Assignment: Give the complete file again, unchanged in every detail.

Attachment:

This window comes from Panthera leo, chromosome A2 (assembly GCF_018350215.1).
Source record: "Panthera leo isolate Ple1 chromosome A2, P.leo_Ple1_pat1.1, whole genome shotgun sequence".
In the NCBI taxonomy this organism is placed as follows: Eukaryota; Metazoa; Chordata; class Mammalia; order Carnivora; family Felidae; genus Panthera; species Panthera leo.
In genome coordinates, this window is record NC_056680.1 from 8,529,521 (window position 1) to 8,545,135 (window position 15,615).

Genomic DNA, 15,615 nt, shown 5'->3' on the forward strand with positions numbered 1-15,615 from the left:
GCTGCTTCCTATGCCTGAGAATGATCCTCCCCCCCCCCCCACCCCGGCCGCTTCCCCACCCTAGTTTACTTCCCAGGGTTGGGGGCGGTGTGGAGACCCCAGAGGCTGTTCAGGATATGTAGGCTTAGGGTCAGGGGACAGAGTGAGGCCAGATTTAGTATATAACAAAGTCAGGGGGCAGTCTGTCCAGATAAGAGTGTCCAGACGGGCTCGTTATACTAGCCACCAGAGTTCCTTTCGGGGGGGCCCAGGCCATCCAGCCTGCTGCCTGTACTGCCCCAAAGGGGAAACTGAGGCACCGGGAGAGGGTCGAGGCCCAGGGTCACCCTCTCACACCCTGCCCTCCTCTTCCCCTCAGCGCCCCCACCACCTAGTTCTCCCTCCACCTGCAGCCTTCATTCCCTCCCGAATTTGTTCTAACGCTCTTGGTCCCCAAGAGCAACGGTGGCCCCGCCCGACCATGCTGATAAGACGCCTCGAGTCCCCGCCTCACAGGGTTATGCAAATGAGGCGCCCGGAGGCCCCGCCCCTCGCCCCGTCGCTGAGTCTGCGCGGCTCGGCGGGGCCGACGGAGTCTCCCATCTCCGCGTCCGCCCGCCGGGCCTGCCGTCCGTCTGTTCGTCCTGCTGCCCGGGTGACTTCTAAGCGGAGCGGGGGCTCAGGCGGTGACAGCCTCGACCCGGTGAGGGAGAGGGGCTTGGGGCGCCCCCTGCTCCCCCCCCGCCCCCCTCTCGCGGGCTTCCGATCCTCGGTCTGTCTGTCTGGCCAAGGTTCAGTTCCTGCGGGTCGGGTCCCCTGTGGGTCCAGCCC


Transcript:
This window comes from Panthera leo, chromosome A2 (assembly GCF_018350215.1).
Source record: "Panthera leo isolate Ple1 chromosome A2, P.leo_Ple1_pat1.1, whole genome shotgun sequence".
In the NCBI taxonomy this organism is placed as follows: Eukaryota; Metazoa; Chordata; class Mammalia; order Carnivora; family Felidae; genus Panthera; species Panthera leo.
In genome coordinates, this window is record NC_056680.1 from 8,529,521 (window position 1) to 8,545,135 (window position 15,615).

Genomic DNA, 15,615 nt, shown 5'->3' on the forward strand with positions numbered 1-15,615 from the left:
GCTGCTTCCTATGCCTGAGAATGATCCTCCCCCCCCCCCCACCCCGGCCGCTTCCCCACCCTAGTTTACTTCCCAGGGTTGGGGGCGGTGTGGAGACCCCAGAGGCTGTTCAGGATATGTAGGCTTAGGGTCAGGGGACAGAGTGAGGCCAGATTTAGTATATAACAAAGTCAGGGGGCAGTCTGTCCAGATAAGAGTGTCCAGACGGGCTCGTTATACTAGCCACCAGAGTTCCTTTCGGGGGGGCCCAGGCCATCCAGCCTGCTGCCTGTACTGCCCCAAAGGGGAAACTGAGGCACCGGGAGAGGGTCGAGGCCCAGGGTCACCCTCTCACACCCTGCCCTCCTCTTCCCCTCAGCGCCCCCACCACCTAGTTCTCCCTCCACCTGCAGCCTTCATTCCCTCCCGAATTTGTTCTAACGCTCTTGGTCCCCAAGAGCAACGGTGGCCCCGCCCGACCATGCTGATAAGACGCCTCGAGTCCCCGCCTCACAGGGTTATGCAAATGAGGCGCCCGGAGGCCCCGCCCCTCGCCCCGTCGCTGAGTCTGCGCGGCTCGGCGGGGCCGACGGAGTCTCCCATCTCCGCGTCCGCCCGCCGGGCCTGCCGTCCGTCTGTTCGTCCTGCTGCCCGGGTGACTTCTAAGCGGAGCGGGGGCTCAGGCGGTGACAGCCTCGACCCGGTGAGGGAGAGGGGCTTGGGGCGCCCCCTGCTCCCCCCCCGCCCCCCTCTCGCGGGCTTCCGATCCTCGGTCTGTCTGTCTGGCCAAGGTTCAGTTCCTGCGGGTCGGGTCCCCTGTGGGTCCAGCCC